It is hypothesized that this anomalous behavior of mercury wet deposition is tied to global cycle of mercury and geographic variability of precipitation system morphologies. Due to long atmospheric residence time, insoluble gaseous elemental mercury is subject to long range transport and is oxidized in the stratospheric air mass to soluble forms. Idealized numerical model simulations indeed show that convective systems are most effective at tapping this upper atmospheric reservoir of soluble mercury and thus have higher mercury wet deposition. These findings were further tested through statistical analysis of observations from the Mercury Deposition Network. Even after accounting for differences in rainfall amounts, there are significant differences in mercury wet deposition as a function of precipitation system type. Our studies show that geographic variability of precipitation system morphology could explain the anomalous patterns of mercury wet deposition.

August 31st — An Overview of Earth and Atmospheric Science Research at the Universities Space Research Association, Scott Miller, USRA

The Universities Space Research Association (USRA) is a non-profit corporation founded in 1969 by the National Academy of Sciences at NASA’s request, and is uniquely structured to form and maintain relationships with universities and other organizations across the country. USRA has provided support to NASA Marshall Space Flight Center (MSFC) since 1971, and to the National Space Science and Technology Center (NSSTC) since its inception in 2000. In January 2012, USRA’s Huntsville Program was elevated to an Institute with the formation of the Science and Technology Institute (STI), with core support in science, technology, and education.

USRA has a broad research portfolio in the Earth and Atmospheric Sciences, not only at NASA MSFC, but also in conjunction with NASA GSFC, and recently, NASA ARC. This presentation will begin with a brief introduction to USRA and the local STI organizations, followed by a series of highlights spanning the USRA Earth Science portfolio, both at the NSSTC, and our other research locations. This overview will also include discussion on a number of USRA operated programs that may be of interest to current and recent graduate students, such as our internship programs, and the NASA Postdoctoral Program. This overview will also include discussion on a number of USRA operated programs that may be of interest to current and recent graduate students, such as our internship programs, and the NASA Postdoctoral Program.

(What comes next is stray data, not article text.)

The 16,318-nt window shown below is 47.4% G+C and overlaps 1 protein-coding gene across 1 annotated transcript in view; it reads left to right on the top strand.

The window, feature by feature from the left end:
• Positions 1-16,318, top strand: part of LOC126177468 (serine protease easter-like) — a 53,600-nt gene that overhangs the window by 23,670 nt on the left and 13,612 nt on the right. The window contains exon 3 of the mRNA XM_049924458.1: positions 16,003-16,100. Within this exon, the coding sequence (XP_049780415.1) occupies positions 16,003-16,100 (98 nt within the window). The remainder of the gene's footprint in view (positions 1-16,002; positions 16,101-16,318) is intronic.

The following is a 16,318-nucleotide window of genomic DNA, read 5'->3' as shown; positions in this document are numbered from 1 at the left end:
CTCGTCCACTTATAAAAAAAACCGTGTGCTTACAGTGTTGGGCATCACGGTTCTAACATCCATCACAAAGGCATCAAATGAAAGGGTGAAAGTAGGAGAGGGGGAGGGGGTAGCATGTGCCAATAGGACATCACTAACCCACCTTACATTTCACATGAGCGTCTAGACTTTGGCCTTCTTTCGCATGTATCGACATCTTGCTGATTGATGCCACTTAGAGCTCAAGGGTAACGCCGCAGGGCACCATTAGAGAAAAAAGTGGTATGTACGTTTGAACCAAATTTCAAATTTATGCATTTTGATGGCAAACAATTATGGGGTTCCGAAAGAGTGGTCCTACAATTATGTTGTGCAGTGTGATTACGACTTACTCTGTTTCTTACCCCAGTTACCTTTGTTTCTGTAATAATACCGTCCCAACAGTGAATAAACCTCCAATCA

September 7thVortex Rossby waves and their role in hurricane inner core structure, Mike Biggerstaff/University of Oklahoma [V/C Kevin Knupp]

Vortex Rossby Waves (VRWs) have been hypothesized to exist in tropical cyclones (TCs), acting as an axisymmetrizing mechanism to the inner core flow and restored by the radial gradient of storm vorticity. In addition, they have been identified as a possible mechanism for inner core spiral rainband formation and a mechanism by which the symmetric flow may be enhanced. The majority of VRW knowledge comes from theoretical and numerical studies. Only two observational studies performed at coarse temporal and spatial resolutions have been previously published.